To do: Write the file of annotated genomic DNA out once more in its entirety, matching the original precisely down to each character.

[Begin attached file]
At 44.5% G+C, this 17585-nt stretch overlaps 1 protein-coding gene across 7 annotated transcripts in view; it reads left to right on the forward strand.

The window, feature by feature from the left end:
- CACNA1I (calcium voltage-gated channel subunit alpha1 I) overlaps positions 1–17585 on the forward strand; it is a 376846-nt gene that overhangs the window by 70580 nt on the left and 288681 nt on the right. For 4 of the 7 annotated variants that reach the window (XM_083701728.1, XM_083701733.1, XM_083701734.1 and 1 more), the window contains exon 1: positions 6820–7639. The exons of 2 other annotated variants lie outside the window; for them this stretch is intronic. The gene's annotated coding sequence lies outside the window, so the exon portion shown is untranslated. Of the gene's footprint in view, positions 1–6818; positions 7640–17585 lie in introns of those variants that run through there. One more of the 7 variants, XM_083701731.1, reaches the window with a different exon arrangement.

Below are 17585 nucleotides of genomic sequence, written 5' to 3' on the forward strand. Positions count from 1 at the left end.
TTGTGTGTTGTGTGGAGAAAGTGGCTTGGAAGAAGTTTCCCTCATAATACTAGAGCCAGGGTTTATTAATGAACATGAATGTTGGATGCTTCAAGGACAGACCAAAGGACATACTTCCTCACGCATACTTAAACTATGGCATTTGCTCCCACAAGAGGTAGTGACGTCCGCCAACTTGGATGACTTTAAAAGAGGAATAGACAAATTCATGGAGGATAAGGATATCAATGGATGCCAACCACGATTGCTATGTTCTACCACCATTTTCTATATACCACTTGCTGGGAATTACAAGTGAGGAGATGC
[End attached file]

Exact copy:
At 44.5% G+C, this 17585-nt stretch overlaps 1 protein-coding gene across 7 annotated transcripts in view; it reads left to right on the forward strand.

The window, feature by feature from the left end:
- CACNA1I (calcium voltage-gated channel subunit alpha1 I) overlaps positions 1–17585 on the forward strand; it is a 376846-nt gene that overhangs the window by 70580 nt on the left and 288681 nt on the right. For 4 of the 7 annotated variants that reach the window (XM_083701728.1, XM_083701733.1, XM_083701734.1 and 1 more), the window contains exon 1: positions 6820–7639. The exons of 2 other annotated variants lie outside the window; for them this stretch is intronic. The gene's annotated coding sequence lies outside the window, so the exon portion shown is untranslated. Of the gene's footprint in view, positions 1–6818; positions 7640–17585 lie in introns of those variants that run through there. One more of the 7 variants, XM_083701731.1, reaches the window with a different exon arrangement.

Below are 17585 nucleotides of genomic sequence, written 5' to 3' on the forward strand. Positions count from 1 at the left end.
TTGTGTGTTGTGTGGAGAAAGTGGCTTGGAAGAAGTTTCCCTCATAATACTAGAGCCAGGGTTTATTAATGAACATGAATGTTGGATGCTTCAAGGACAGACCAAAGGACATACTTCCTCACGCATACTTAAACTATGGCATTTGCTCCCACAAGAGGTAGTGACGTCCGCCAACTTGGATGACTTTAAAAGAGGAATAGACAAATTCATGGAGGATAAGGATATCAATGGATGCCAACCACGATTGCTATGTTCTACCACCATTTTCTATATACCACTTGCTGGGAATTACAAGTGAGGAGATGC